Proposal to turn a North Toronto street into a park

Currently, city is 25 per cent streets and only 13 per cent green space

Motions adopted at a recent Toronto City Council meeting could have implications for existing and possible future parks in the Yonge Street and Eglinton Avenue area.

Coun. Mike Colle introduced all of the motions in an effort to bring some green space to the midtown area. The neighbourhood has been classified as being park deficient by the city.

His motion to conduct a feasibility study on changing the name of Eglinton Park, located at 200 Eglinton Ave. W., to Tom Longboat-Cogwagee Park, was adopted. In addition, a motion was put forward to study the feasibility of permanently closing a portion of Helendale Avenue to create a park named after former city councillor Anne Johnston.

“As construction finishes, I want to make sure they don’t return the road back to a road,” he said of the Helendale Avenue motion.

Another motion put forward by Colle that sought to conduct a feasibility study to convert the Green P parking lot at Castlefield Avenue and Duplex Avenue into a park was withdrawn.

“I’m looking for any opportunity to get breathing spaces and green spaces and open spaces for people who live there now, and more who are going to come into the area,” said Colle.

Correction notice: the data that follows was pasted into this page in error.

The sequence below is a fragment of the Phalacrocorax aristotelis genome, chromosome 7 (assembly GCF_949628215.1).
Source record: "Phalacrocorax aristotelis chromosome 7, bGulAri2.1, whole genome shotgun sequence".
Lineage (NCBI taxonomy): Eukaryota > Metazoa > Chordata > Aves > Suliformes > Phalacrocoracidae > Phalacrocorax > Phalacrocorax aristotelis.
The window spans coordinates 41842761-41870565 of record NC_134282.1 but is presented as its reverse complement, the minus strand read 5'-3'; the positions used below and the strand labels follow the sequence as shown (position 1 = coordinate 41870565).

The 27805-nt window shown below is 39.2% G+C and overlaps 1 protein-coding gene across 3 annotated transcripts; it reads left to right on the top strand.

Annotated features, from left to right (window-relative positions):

Jake Garrett, policy and planning manager with Park People, a group that promotes parks as a way to build strong and resilient cities, said that in urban areas where finding land for parks is difficult and expensive, looking for opportunities to rethink streets as public space will become more important.

“In Toronto, streets make up about 25 per cent of the land area, whereas parks are about 13 per cent, so it’s a huge public space resource,” said Garrett. “I think it’s positive for the city to look at opportunities in midtown for rethinking streets as parks, given the intense amount of development happening in that neighbourhood.”

The Green P site, located behind the Capitol Theatre, has been a source of controversy in recent years after the Toronto Parking Authority (TPA) sold the lot to a developer looking to incorporate the lot into a condo development on the Capitol Theatre site. A more recent development application for the site resulted in a small land exchange between the city and the developer at the site.

“There is a legal technical issue there with our real estate lawyers,” said Colle about withdrawing his motion to create a park at the site. “So they advised me to wait until early in the new year, and I’m going to bring that back at that point in time.”

Article exclusive to TRNTO